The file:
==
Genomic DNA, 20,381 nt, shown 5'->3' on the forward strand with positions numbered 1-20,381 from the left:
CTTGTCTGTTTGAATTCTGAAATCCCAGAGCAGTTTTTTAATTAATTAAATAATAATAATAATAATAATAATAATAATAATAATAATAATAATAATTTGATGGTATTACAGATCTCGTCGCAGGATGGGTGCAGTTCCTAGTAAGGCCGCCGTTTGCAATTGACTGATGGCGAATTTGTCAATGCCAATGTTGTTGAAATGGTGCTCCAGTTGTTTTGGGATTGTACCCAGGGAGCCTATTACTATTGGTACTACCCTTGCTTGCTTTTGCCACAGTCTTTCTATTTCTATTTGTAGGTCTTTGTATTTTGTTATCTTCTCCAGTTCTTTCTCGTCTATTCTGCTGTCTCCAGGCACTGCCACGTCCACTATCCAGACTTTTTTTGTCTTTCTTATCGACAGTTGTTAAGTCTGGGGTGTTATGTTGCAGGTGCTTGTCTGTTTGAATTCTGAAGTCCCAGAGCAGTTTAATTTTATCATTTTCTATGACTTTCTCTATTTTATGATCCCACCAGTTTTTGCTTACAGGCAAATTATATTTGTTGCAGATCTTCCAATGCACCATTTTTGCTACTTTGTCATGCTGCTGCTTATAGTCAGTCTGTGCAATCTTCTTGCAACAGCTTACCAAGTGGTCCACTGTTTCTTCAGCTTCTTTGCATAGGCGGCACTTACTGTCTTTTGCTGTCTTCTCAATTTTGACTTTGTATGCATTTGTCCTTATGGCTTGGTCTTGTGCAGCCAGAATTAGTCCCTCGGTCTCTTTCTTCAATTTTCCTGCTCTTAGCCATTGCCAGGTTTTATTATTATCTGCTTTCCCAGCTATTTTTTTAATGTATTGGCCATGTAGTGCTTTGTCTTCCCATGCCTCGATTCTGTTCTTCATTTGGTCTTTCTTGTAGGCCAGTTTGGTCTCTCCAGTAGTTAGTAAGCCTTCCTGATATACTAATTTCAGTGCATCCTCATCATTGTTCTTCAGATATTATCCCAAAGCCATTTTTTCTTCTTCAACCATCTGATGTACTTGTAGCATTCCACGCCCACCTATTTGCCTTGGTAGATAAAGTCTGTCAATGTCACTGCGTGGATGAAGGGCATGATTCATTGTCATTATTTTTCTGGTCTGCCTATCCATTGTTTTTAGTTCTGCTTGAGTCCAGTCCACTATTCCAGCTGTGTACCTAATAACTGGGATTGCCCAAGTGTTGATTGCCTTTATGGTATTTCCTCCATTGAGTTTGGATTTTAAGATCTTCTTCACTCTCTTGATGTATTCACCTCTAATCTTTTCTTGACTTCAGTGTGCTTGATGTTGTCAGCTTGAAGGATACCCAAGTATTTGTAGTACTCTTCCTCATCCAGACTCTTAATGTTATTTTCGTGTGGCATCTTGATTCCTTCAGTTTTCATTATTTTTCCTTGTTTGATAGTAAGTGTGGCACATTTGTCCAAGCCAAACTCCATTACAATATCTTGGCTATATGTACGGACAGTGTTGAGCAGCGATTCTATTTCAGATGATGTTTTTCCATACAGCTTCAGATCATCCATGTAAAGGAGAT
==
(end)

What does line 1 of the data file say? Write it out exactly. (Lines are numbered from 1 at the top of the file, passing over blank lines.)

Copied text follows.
Genomic DNA, 20,381 nt, shown 5'->3' on the forward strand with positions numbered 1-20,381 from the left: